Geological summary: Karymsky, the most active volcano of Kamchatka’s eastern volcanic zone, is a symmetrical stratovolcano constructed within a 5-km-wide caldera that formed during the early Holocene. The caldera cuts the south side of the Pleistocene Dvor volcano and is located outside the north margin of the large mid-Pleistocene Polovinka caldera, which contains the smaller Akademia Nauk and Odnoboky calderas. Most seismicity preceding Karymsky eruptions originated beneath Akademia Nauk caldera, located immediately south. The caldera enclosing Karymsky formed about 7600-7700 radiocarbon years ago; construction of the stratovolcano began about 2000 years later. The latest eruptive period began about 500 years ago, following a 2300-year quiescence. Much of the cone is mantled by lava flows less than 200 years old. Historical eruptions have been vulcanian or vulcanian-strombolian with moderate explosive activity and occasional lava flows from the summit crater.

Krakatau, Sunda Strait

6.102°S, 105.423°E, Summit elev. 155 m

PVMBG reported that several ash emissions from Anak Krakatau were visible in webcam images and described by observers during 15 and 17-19 April. The ash plumes were variably whitish gray, gray, and black, with all but one characterized as dense. Events at 0327, 1034, and 1837 on 15 April produced ash plumes that rose 0.7-1 km above the summit and drifted SW. Ash plumes at 0925, 1830, and 2215 on 17 April rose 500-800 m above the summit and drifted SW; Strombolian activity produced the ash plume at 1830. On 18 April events at 0358, 0419, 0714, 1246, 1330, and 1558 generated ash plumes that rose as high as 2 km and drifted SW. Ash plumes were visible on 19 April, rising 50-500 m above the summit and drifting SE and NE. The Alert Level remained at 2 (on a scale of 1-4), and the public was warned to stay at least 2 km away from the crater.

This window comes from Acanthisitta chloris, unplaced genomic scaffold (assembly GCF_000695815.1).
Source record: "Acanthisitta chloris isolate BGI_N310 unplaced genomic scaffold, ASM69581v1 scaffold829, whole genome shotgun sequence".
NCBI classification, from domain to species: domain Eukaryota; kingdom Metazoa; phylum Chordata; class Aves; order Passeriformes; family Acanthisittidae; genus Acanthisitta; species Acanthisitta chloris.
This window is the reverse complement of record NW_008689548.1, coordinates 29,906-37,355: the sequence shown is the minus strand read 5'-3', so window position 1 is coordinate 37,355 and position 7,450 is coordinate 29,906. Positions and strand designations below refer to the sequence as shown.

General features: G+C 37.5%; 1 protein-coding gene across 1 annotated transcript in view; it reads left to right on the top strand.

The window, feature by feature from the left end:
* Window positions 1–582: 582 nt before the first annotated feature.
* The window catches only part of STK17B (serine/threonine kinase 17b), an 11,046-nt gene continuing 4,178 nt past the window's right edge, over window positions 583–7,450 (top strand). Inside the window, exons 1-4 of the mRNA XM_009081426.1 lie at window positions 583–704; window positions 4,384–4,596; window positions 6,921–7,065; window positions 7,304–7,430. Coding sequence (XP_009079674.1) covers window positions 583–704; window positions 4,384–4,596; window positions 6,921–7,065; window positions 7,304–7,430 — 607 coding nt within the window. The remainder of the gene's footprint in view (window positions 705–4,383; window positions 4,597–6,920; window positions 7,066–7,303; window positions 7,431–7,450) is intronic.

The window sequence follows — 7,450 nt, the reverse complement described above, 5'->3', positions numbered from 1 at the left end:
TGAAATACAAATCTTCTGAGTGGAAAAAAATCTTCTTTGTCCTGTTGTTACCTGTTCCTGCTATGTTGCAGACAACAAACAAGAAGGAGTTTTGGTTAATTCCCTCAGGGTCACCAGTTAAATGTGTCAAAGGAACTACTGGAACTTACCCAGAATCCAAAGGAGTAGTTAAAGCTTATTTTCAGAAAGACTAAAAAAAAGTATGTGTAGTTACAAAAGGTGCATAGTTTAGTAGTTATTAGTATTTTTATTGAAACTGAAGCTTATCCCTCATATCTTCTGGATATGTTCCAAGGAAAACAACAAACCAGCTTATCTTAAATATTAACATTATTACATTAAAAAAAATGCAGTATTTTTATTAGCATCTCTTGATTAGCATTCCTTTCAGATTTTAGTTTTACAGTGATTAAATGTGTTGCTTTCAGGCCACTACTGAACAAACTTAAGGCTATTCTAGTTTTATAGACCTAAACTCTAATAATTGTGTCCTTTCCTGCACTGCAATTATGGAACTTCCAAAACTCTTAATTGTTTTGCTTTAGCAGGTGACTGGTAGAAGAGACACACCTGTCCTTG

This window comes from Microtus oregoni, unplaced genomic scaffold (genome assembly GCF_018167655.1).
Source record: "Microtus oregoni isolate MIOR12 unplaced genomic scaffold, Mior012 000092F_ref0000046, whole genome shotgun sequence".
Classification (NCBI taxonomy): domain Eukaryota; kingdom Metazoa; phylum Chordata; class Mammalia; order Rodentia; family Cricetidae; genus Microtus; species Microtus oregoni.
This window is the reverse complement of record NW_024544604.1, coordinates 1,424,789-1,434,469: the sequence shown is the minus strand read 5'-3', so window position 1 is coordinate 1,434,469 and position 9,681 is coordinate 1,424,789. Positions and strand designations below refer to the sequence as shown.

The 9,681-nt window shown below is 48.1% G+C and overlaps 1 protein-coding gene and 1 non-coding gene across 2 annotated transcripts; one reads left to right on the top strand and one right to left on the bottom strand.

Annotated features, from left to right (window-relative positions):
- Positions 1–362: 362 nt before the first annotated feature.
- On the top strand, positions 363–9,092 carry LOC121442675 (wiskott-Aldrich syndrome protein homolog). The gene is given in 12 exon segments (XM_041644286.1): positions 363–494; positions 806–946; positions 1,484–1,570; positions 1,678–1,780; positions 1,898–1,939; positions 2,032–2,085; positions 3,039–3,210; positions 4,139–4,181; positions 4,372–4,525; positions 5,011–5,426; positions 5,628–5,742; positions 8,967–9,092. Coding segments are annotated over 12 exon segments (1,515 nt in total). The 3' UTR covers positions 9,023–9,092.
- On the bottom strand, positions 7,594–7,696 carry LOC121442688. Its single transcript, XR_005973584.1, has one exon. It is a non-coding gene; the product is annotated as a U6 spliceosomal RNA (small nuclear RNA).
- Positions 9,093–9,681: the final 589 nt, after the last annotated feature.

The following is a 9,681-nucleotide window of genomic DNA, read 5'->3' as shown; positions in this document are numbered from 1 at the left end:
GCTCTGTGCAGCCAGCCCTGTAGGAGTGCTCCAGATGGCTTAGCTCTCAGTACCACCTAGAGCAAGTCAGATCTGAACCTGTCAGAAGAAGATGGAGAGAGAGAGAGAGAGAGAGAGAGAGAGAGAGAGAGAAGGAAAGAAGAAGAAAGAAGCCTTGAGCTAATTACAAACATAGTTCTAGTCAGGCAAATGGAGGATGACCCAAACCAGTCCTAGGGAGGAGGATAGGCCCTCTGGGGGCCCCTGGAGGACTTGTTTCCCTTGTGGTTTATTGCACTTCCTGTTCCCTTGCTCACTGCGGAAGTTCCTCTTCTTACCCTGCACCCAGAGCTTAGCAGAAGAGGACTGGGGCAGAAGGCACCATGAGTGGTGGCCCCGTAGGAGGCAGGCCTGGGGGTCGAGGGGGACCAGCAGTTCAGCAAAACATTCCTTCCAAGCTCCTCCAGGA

Geological summary: The renowned volcano Krakatau (frequently misstated as Krakatoa) lies in the Sunda Strait between Java and Sumatra. Collapse of the ancestral Krakatau edifice, perhaps in 416 or 535 CE, formed a 7-km-wide caldera. Remnants of this ancestral volcano are preserved in Verlaten and Lang Islands; subsequently Rakata, Danan, and Perbuwatan volcanoes were formed, coalescing to create the pre-1883 Krakatau Island. Caldera collapse during the catastrophic 1883 eruption destroyed Danan and Perbuwatan, and left only a remnant of Rakata. This eruption, the 2nd largest in Indonesia during historical time, caused more than 36,000 fatalities, most as a result of devastating tsunamis that swept the adjacent coastlines of Sumatra and Java. Pyroclastic surges traveled 40 km across the Sunda Strait and reached the Sumatra coast. After a quiescence of less than a half century, the post-collapse cone of Anak Krakatau (Child of Krakatau) was constructed within the 1883 caldera at a point between the former cones of Danan and Perbuwatan. Anak Krakatau has been the site of frequent eruptions since 1927.